Operating in this supercharged research environment, the two high school students learned numerous sophisticated lab techniques. They cultured cancer cells and stem cells in the lab. They tested how different chemotherapy drugs might kill certain cancer cells but not others. They watched how cancer cells and stem cells move through two-dimensional and three-dimensional tissues. And they cultured small tumor spheroids in three-dimensional materials to test how drugs kill those cancer cells.

“Basically, the program is a mixture between learning what it is to function in a science lab by working with my graduate students on mini-projects,” explains Peyton, “and lectures by me. I gave them lectures on what cancer is, why it is so dangerous, what engineers might do to help cure cancer, what stem cells are, what tissue engineering is, and how engineers use stem cells to make tissues. And we also did basic lectures on the scientific method and how engineers approach the world to solve problems.”

This approach affected both Amherst students in exactly the way intended. For example, Hamin’s favorite course before this summer was history, but now she says chemical engineering has gone to the head of her classes.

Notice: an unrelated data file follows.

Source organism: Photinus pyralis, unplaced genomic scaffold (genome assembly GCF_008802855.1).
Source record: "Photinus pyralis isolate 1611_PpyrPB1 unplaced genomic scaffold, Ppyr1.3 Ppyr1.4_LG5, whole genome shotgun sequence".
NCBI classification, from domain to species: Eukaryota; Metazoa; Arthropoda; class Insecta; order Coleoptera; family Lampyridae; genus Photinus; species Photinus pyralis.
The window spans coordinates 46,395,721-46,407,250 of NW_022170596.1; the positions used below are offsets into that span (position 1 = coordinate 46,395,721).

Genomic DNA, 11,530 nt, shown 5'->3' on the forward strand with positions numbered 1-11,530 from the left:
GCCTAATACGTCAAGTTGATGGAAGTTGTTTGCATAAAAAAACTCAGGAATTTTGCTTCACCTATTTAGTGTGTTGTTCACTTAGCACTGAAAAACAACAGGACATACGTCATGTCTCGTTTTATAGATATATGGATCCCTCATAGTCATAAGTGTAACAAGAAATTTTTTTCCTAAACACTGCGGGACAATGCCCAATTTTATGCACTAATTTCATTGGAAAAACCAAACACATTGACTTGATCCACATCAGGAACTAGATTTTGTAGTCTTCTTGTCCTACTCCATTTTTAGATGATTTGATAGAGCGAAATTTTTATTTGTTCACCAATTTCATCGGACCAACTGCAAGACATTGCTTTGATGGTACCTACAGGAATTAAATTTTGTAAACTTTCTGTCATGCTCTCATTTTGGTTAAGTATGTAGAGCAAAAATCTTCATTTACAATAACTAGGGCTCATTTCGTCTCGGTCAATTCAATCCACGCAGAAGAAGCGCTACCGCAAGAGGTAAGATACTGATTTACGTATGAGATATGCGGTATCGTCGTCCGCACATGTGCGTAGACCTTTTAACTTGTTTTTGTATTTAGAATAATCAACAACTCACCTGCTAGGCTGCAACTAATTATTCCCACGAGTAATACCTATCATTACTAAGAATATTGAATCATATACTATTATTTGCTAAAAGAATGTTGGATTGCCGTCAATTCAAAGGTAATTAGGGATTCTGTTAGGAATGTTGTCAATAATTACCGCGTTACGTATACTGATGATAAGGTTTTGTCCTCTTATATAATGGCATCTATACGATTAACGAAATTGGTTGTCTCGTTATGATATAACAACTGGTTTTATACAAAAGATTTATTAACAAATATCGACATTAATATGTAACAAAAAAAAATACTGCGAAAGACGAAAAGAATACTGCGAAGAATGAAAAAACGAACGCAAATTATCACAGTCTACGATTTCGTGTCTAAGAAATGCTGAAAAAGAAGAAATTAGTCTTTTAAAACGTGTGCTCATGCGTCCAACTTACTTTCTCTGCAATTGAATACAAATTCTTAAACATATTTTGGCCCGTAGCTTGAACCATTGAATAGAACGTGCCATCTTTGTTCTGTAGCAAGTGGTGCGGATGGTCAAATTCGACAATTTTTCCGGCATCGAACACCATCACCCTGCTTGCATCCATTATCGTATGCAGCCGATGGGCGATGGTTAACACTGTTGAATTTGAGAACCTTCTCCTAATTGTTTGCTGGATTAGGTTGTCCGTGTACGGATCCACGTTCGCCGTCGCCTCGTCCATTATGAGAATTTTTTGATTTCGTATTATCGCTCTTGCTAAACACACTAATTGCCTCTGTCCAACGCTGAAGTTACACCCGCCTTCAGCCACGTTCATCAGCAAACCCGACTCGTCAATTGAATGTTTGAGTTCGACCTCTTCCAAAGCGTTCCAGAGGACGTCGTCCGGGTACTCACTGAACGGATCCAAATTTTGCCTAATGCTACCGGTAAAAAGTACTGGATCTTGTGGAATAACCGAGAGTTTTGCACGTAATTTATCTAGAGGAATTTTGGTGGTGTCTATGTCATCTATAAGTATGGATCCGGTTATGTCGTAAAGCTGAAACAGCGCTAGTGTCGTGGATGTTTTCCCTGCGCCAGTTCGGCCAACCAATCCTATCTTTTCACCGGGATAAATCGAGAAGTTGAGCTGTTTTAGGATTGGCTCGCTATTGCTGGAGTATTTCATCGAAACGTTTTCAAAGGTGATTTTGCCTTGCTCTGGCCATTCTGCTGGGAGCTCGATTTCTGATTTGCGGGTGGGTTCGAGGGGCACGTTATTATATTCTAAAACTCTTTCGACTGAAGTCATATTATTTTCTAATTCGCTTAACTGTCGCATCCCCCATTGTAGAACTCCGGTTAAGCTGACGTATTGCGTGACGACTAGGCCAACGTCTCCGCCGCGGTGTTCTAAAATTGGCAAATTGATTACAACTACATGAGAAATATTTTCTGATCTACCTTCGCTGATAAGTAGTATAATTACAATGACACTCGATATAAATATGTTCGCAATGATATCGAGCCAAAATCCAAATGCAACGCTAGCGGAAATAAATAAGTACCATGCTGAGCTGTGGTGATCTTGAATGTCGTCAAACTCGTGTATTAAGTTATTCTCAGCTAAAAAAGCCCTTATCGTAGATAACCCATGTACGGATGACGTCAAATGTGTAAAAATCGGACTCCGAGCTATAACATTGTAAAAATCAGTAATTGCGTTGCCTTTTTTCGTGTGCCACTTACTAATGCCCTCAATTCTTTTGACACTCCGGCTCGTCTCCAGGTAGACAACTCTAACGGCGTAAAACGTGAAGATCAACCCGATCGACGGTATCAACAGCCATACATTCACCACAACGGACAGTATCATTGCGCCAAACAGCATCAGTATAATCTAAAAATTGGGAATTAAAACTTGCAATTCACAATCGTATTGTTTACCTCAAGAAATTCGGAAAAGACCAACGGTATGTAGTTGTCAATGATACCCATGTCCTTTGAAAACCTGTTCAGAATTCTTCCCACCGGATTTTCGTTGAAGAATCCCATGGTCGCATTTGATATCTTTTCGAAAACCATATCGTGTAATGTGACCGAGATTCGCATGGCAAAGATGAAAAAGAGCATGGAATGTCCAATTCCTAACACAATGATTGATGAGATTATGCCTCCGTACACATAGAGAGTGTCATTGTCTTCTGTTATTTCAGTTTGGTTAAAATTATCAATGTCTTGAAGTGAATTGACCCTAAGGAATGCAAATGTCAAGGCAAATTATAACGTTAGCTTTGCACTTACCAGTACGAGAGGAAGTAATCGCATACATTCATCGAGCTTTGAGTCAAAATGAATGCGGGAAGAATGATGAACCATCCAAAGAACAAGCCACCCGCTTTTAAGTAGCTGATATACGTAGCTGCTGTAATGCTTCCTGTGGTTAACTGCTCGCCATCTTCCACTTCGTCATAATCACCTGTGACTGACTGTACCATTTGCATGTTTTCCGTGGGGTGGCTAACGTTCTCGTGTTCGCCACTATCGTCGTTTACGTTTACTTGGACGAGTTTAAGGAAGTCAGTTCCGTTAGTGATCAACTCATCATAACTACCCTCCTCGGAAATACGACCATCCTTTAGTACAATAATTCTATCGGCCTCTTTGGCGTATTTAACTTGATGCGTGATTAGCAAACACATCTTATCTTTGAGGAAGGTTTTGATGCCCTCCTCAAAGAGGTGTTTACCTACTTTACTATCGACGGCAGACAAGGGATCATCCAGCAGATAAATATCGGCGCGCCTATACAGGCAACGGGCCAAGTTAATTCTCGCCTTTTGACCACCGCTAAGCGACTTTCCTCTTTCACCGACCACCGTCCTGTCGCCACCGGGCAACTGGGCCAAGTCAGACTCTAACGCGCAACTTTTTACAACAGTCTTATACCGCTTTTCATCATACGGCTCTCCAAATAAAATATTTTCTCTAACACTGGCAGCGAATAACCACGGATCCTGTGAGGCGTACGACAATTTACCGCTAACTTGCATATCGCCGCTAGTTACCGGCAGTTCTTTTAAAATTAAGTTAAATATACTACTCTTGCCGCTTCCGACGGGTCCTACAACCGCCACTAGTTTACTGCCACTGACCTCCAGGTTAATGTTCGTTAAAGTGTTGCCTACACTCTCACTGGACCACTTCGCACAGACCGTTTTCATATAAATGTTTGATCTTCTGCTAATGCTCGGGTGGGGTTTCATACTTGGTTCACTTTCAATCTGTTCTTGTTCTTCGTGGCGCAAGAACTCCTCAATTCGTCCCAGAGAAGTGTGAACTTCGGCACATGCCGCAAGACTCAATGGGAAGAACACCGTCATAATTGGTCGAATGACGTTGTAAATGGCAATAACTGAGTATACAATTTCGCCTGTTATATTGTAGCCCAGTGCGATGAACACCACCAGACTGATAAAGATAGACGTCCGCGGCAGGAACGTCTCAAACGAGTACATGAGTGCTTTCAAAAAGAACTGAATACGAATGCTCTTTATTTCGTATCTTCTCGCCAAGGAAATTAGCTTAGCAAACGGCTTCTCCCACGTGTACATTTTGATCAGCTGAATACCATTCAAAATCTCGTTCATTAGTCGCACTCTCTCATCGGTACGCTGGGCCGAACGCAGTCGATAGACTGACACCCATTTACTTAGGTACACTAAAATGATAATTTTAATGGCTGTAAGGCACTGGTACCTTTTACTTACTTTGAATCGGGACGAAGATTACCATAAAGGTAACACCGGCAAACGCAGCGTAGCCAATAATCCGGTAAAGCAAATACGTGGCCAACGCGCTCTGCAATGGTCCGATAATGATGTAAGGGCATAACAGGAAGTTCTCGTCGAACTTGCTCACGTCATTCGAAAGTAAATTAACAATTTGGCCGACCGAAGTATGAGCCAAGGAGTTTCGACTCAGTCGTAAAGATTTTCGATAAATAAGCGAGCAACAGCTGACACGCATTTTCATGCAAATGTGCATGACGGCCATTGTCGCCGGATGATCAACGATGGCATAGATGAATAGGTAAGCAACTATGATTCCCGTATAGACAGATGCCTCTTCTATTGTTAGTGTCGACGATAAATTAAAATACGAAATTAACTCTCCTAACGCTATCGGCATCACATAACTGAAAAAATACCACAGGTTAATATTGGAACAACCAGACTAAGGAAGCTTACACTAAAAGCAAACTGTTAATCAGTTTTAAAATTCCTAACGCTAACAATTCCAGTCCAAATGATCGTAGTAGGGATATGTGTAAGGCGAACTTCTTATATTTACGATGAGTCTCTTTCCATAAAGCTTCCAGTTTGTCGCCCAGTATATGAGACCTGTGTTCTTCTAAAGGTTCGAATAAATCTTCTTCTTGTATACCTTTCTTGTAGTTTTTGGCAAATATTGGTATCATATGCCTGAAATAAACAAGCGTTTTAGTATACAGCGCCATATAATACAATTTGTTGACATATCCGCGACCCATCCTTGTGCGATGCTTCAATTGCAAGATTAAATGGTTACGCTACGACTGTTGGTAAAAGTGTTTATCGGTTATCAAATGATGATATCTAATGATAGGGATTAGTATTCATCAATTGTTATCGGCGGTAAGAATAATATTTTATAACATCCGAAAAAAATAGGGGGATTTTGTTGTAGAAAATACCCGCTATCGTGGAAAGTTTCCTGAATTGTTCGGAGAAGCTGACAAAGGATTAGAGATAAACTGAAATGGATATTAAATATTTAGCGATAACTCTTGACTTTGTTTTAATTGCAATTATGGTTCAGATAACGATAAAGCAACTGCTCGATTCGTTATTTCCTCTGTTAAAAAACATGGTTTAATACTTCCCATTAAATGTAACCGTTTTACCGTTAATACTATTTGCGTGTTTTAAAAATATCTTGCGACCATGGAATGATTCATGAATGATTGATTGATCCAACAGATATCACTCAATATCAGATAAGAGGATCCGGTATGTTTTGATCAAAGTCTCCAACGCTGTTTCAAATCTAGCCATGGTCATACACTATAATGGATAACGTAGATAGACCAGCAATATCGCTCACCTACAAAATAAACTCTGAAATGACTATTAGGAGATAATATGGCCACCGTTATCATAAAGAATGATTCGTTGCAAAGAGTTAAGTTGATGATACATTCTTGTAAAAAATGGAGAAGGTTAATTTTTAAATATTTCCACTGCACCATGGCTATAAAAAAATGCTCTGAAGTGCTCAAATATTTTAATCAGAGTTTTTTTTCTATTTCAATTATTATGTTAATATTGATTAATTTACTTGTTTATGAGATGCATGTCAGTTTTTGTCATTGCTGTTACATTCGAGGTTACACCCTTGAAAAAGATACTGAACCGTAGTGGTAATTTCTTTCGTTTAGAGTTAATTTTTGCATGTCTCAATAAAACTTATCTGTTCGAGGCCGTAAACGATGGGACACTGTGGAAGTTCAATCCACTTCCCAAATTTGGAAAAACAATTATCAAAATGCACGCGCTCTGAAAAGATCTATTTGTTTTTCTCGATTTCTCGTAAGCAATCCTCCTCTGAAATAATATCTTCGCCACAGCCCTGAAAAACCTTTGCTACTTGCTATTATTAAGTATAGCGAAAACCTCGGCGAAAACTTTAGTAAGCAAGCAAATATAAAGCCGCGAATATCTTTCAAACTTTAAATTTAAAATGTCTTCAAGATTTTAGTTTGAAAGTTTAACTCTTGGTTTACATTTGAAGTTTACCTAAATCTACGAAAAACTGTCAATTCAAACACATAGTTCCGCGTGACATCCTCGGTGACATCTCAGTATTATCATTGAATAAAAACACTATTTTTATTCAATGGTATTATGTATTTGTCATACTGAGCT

Similarly, Manson has found her own future field of dreams. “Would I like to work on cancer specifically?” says Manson. “Maybe something like that. Cancer seems sort of scary, watching how cancer survives almost everything. But now I think working with cells, especially stem cells, would be really cool.”

The rationale behind Peyton’s summer educational program was quite simply to inspire more women to enter bioengineering in particular and chemical engineering, engineering, and scientific fields in general. Women make up 50 percent of the undergraduate student body at UMass Amherst, yet they consistently represent only 15 percent of the students in the UMass College of Engineering. These enrollments reflect national trends.  According to the National Assessment of Educational Progress, differences between girls’ and boys’ science and mathematics scores have narrowed, and girls now take the upper level mathematics and science courses required to enter engineering at the same rate as boys. However, girls’ confidence in their abilities in mathematics and science, and their interest in these careers, typically decline during high school. Additionally, media and real-life images of women in scientific and technical careers are rare (as are female role models and mentors, in general), sending the meta-message to girls that a career in engineering is not for them.